Officials anticipate the Hesperia Health Center’s volume will increase by about 7,000 clients over the next three years, with 2,500 new patients added in the next year and each year thereafter, Ellis said.
The center will focus on providing primary care, which is one of the areas of greatest need in the High Desert. Recruiting and retaining physicians is a tremendous challenge.
“It’s not in a geographically desirable area,” Ellis said. “There are not a lot of people who want to live in the desert.”
There is one primary care physician per 1,618 residents in the High Desert. That ratio is three times the national average and twice the state average, Ellis said.
“You can see how underserved we are,” she said.
Community Health Services also will start tracking the demand for primary care that is being placed on emergency departments at hospitals. The hope is that expanded services at the health center will reduce the pressure on local emergency departments.
Parts of Riverside Also Underserved
Southwest Riverside County is another area that experienced rapid growth in the housing boom but did not keep pace with the need for more medical services.
Neighborhood Healthcare, which operates eight health centers and clinics in San Diego County, received $3.2 million to expand and improve its only Riverside County facility.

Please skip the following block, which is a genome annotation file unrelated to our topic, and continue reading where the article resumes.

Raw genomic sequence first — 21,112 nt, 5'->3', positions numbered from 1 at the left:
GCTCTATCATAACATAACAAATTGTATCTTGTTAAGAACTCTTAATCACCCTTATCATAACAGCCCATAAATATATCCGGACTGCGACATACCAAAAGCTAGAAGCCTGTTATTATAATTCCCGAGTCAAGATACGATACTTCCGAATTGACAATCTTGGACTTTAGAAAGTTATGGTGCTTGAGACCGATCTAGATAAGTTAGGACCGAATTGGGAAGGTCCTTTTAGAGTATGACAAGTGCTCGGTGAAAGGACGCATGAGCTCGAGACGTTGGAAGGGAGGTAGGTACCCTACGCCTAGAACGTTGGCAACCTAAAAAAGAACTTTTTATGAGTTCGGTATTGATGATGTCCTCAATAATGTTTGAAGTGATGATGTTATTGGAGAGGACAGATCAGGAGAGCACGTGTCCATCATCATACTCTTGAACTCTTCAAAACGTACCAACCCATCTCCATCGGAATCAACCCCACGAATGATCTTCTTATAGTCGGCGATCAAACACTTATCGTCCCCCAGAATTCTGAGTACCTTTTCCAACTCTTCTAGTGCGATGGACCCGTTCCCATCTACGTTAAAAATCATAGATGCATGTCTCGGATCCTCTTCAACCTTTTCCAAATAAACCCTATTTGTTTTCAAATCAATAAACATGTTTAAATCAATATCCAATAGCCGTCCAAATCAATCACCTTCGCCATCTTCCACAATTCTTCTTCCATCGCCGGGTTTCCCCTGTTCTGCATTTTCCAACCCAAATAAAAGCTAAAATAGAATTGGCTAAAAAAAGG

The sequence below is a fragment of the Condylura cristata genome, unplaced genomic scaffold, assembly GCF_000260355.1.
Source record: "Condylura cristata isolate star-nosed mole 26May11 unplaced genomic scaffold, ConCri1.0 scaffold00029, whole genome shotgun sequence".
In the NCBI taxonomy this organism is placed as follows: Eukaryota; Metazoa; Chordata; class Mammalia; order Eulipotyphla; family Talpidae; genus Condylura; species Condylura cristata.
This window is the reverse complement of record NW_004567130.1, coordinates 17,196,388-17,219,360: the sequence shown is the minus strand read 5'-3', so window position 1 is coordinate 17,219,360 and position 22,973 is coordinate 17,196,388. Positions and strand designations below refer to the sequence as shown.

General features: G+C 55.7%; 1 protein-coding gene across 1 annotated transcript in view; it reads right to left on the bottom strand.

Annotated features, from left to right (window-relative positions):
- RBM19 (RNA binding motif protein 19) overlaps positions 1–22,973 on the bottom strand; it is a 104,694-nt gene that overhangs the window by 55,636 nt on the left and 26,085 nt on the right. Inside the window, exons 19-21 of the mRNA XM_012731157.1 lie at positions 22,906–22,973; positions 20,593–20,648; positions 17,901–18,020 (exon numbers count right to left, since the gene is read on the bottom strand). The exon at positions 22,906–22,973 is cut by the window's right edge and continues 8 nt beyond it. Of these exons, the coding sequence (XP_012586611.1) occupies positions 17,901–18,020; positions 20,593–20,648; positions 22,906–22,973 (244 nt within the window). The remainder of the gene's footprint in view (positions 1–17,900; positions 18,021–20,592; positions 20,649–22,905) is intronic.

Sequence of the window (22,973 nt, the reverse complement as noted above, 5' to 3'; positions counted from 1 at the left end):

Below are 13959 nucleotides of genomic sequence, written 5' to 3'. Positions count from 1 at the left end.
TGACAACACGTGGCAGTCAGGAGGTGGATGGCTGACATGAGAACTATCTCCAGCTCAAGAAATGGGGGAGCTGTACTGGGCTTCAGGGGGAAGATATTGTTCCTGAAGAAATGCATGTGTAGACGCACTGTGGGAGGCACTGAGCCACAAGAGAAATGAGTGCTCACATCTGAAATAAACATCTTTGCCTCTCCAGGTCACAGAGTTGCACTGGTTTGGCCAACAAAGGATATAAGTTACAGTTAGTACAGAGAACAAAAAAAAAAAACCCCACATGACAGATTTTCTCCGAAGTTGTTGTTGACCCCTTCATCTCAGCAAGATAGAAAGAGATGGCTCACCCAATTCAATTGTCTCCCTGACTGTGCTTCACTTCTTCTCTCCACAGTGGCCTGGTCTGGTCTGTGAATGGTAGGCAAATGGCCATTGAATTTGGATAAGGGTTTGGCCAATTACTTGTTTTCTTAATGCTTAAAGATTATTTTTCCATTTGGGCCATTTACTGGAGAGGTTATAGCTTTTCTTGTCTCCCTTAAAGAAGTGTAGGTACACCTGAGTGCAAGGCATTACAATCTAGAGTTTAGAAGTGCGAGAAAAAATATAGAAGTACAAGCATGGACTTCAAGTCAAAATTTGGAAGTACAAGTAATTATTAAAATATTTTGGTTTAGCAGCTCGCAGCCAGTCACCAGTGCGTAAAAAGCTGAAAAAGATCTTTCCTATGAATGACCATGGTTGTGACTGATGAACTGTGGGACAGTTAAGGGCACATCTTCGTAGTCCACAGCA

The health center, which serves the Temecula-Murrieta area, currently leases space. But now it will be able to consolidate into a new facility and will be better equipped to provide coordinated care and the implementation of a patient-centered medical home, said Gary Rotto, director of health policy for the Council of Community Clinics. The center plans to hire 14 to 19 additional staff members, Rotto said.
“This is an economic generator,” Rotto said of the federal grants. “This is increasing jobs both in the short term with construction, and in the long term with health care.”
Another health center in northern Riverside County, just east of Palm Springs, received $500,000 to expand primary care services, Rotto said. Borrego Medical Health Foundation operates Centro Medico Cathedral City and with the expansion, will be able to serve up to 100 patients per day. About 30 new positions will be added, Rotto said.
In Riverside County, of those patients seeking services through centers affiliated with the Council of Community Clinics, 29% are uninsured and 33% are underinsured. The clinics in the county have witnessed a year-to-year increase of 4,000 uninsured patients, Rotto said.
The increased pressure on health centers isn’t just a local trend. The National Association of Community Health Centers reports that nationally the number of health center patients has doubled since 2000.
“The number of uninsured continues to rise,” Rotto said. “We are here to serve anybody in the community. We do not want there to be any barrier to health care.”